Thursday 17th July 2008
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Wells Fargo, the fifth largest US bank, surged 32.8%. The Standard & Poor's 500 Financials Index surged 12% as every bank rose at least 10%.
The decision by Wells Fargo to boost its dividend allayed some concerns about financial companies just days after IndyMac collapsed in one of the biggest bank failures in US history.
The S&P 500 added 30.45 points, or 2.5%, to 1,245.36, rebounding from its lowest level since 2005 with its steepest gain since April. The Dow Jones Industrial Average climbed 276.74, or 2.5%, to 11,239.28, while the Nasdaq Composite Index increased 69.14, or 3.1%, to 2,284.85. Four stocks rose for each that fell on the New York Stock Exchange.
Investors' fears about the US economic outlook also got a reprieve from another drop in the price of crude oil, after a US government report showed that US inventories unexpectedly increased and demand continued to decline in the world's biggest economy.
US crude futures fell $4.14 to settle at $134.60 a barrel, adding to Tuesday's drop of $6.44 and bringing oil close to $13 below last week's all-time peak. London Brent crude fell $2.56 to $136.19 a barrel.
As a result, energy stocks took it on the chin posting the steepest decline among 10 industries in the S&P 500, dropping 2.5%.
Exxon Mobil, the world's largest oil company, fell 1.7% to $80.81. Chesapeake Energy, the second-biggest US independent natural-gas producer, slumped 4.7% to $56.67.
US Dollar Gains
The US dollar got a boost from the stocks rally as well from the minutes of the Federal Reserve's June meeting, which showed officials believed inflation pressures meant the next interest rate move was likely to be an increase.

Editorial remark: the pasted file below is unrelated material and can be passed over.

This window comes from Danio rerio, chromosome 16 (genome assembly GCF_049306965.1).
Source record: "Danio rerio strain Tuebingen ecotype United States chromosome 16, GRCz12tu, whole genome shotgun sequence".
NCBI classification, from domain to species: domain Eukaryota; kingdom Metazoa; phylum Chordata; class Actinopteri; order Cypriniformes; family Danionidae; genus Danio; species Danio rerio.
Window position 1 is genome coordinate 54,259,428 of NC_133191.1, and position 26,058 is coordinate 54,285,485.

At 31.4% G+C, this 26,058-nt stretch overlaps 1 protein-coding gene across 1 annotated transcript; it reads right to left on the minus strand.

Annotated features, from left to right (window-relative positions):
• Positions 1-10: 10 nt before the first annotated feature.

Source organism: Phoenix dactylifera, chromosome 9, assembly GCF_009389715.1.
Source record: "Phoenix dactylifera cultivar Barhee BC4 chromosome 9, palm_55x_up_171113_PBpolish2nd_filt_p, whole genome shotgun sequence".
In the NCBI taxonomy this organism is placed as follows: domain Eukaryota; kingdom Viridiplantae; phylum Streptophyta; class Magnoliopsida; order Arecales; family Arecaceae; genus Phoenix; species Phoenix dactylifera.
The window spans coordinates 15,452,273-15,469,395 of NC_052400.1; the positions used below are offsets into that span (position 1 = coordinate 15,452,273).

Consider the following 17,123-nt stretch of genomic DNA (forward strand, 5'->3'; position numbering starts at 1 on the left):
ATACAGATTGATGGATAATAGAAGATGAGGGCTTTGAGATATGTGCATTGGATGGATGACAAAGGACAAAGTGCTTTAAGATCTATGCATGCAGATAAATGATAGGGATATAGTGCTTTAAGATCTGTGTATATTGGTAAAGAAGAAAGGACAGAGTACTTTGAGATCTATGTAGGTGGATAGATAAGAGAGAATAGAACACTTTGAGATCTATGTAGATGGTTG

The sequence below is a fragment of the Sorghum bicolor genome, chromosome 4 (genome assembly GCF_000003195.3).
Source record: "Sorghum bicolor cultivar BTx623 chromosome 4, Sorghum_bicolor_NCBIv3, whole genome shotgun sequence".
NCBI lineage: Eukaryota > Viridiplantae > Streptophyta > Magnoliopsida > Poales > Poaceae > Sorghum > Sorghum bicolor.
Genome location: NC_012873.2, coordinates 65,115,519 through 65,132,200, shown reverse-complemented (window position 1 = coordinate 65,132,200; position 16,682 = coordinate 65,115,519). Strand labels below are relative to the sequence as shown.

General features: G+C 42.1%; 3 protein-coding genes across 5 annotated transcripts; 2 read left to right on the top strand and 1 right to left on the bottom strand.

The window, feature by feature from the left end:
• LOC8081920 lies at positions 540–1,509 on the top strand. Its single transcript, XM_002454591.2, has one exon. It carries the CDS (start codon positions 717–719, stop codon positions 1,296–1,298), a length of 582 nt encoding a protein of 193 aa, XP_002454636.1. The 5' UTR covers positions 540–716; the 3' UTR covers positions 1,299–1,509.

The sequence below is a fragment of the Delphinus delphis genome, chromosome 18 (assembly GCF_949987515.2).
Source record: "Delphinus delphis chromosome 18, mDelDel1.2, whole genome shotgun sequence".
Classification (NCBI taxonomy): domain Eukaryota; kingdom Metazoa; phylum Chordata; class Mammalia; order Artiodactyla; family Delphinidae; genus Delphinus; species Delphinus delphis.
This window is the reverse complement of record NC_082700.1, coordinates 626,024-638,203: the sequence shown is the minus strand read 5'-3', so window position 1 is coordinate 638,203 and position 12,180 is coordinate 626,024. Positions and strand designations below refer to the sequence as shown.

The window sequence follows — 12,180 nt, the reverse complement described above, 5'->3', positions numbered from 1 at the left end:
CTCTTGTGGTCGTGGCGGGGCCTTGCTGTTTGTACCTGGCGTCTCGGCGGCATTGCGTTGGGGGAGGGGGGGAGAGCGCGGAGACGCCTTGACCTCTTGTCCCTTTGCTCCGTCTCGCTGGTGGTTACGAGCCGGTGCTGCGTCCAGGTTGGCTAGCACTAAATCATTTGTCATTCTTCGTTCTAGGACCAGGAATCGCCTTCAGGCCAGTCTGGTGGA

The dollar rose 0.6% to $1.5822 per euro at 4:35pm in New York, from $1.5911 yesterday, when it declined to a record low of $1.6038. The dollar appreciated 0.4% to 105.14 yen, from 104.73. The euro declined 0.2% to 166.34 yen, from 166.65.
The Australian dollar decreased 0.5% to 97.42 U.S. cents as the head of the central bank said the chances of "keeping inflation low over the medium term are good," indicating the Reserve Bank might be done raising its target lending rate, now 7.25%. The Aussie, as the currency is known, touched 98.50 US cents yesterday, the highest level since 1983.
The yield on the 30-year US government bond advanced 13 basis points to 4.59% at 4:12pm in New York, according to BGCantor Market Data. It touched 4.60%, the highest since June 27. The price of the 4.375% security due in February 2038 fell 2, or $20 per $1,000 face amount, to 96 19/32. The bond's yield has risen by 12 basis points or more only four times this year.
The 10-year note's yield gained 12 basis points to 3.94%, and the two-year note's yield rose 6 basis points to 2.43%.
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